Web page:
Labour expects the Government to consult with it over a constitutional review to consider such issues as Maori representation, leader Phil Goff says.

The review was part of the National-Maori Party supply and confidence agreement and a paper on it has been considered by Cabinet at least twice.

Mr Goff said constitutional issues should be decided on a non-partisan basis but the Government had made no effort to contact his party over the review.

It’s a bit late Mr Goff.

Our new Flag, to replace the Bananas

Labour think this should be our new flag.

Guess we’ll have to get rid of the old one then. Remember this one Trevor?

Personally, I’m a lot more comfortable removing an Orwellian law than using the power of parliament to shutdown a private lawsuit.

Who do you trust?

So Phil wants to ban poreigners from purchasing our pharm land. Phair enough.

But one thing concerns me – does this policy really go phar enough?

Let’s start with South Aucklanders. Lots of crime there. Do we really want them owning our precious pharm land? No.

While we’re at it, why should anyone from Auckland want to purchase countryside? I can’t think of a reason that doesn’t involve chardonay – put them on the list.

Then there’s Wellington. Lots of policians there, that probably rubs off on everyone else so add them to the list.

Hamilton? Palmerston North? Need we ask?

Christchurch. Hm, any city that can organise an earthquake to keep it’s existing mayor can’t be on the up-and-up.

Dunedin’s always voted Labour so don’t trust them.

Frankly, the way that the Southland rugby team suddenly started winning all those games really makes me suspicious. Put them on the list until we work that one out.

Well, that covers about 90% of the population so far. Throw in those dodgy small-town folk (probably most of them are inbread you know) and you’re up to 99%. I don’t think Human Rights legislation will let us discriminate against such a small group, so existing farmers can join the ban list too.

It’s been pointed out that we can’t stop Aussies purchasing our lands under CER or something. So I suggest we just give the lot to them.

Problem solved. Thanks Phil.

Chris Carter a victim of Homophobia… well, either that or his own pigheaded stupidity

Chris Carter recons he’s not had a fair go.

Chris Carter says his travel expenses were focused on because of his sexuality….”To have Phil Goff say it’s not homophobic – of course it’s homophobic. Why was I different to everybody else? Because I was the top spending MP? I wasn’t actually. Because I was the top spending minister? I was number four actually. And I was the Education Minister. Of course I had to be. International students are our fourth largest overseas earner.”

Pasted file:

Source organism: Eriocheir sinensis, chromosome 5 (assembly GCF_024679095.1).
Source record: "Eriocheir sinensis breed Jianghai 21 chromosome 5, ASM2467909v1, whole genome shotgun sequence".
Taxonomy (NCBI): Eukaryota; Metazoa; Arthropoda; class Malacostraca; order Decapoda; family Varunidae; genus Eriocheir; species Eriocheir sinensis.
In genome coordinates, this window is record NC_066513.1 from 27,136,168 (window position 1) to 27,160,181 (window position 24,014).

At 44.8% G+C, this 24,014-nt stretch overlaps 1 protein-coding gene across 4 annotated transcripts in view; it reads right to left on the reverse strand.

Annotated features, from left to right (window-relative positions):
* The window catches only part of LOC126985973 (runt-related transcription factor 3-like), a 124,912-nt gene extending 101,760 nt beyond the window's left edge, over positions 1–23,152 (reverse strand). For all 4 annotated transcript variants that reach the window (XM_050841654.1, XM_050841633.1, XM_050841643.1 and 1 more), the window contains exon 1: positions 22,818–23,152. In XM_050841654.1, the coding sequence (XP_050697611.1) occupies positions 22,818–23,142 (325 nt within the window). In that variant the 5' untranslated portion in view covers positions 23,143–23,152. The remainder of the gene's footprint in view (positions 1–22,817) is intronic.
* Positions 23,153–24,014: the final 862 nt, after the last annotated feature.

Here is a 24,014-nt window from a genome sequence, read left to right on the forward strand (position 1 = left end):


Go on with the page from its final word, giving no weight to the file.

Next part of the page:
He’s right of course.

Labour MP Chris Carter has been cautioned by colleagues over recent years to cut down on his overseas travel, the Weekend Herald understands from several sources.

An unrepentant Mr Carter yesterday defended his ministerial travel bill from last year as Education Minister, which was $83,000 for the first six months, and his parliamentary spending bill so far for this year, which is $82,000, as Labour’s foreign affairs spokesman and MP for Te Atatu.

So far this year Mr Carter has spent $57,137 on airfares (this does not differentiate between domestic and international), $14,476 on surface travel and $10,667 on Wellington accommodation between January and June.

He is the second-highest spending non-minister behind Labour leader Phil Goff, and as minister had some of the biggest travel bills in Cabinet behind the Prime Minister and Foreign Minister.

The problem was not that Carter was at the top of the list of all cabinet ministers. His problem was that he kept turning up near the top of these lists (from as far back as 2006) without having a good  reason (like being Foreign Minister or PM). For example, why exactly did he think it important to travel to Samoa to let them know “that the Labour Party cared about the disaster”*?

That problem was only made worse when he refused to moderate his spending, even when cautioned to by colleagues. Clearly, he thought he was justified and stuff what anyone else thought.

*yes, I know he was shadow FM at the time.

Goff Reminds me…

Goff this morning protested that there is no way that you could compare the Act affair to Labour’s handling of the Field saga.

This seems like as good a time as any to point out that my “Offensive Content” pages now cover most of 2006, with the final chapter of that year well underway.

Go have a browse and see for yourself.

Tag Cloud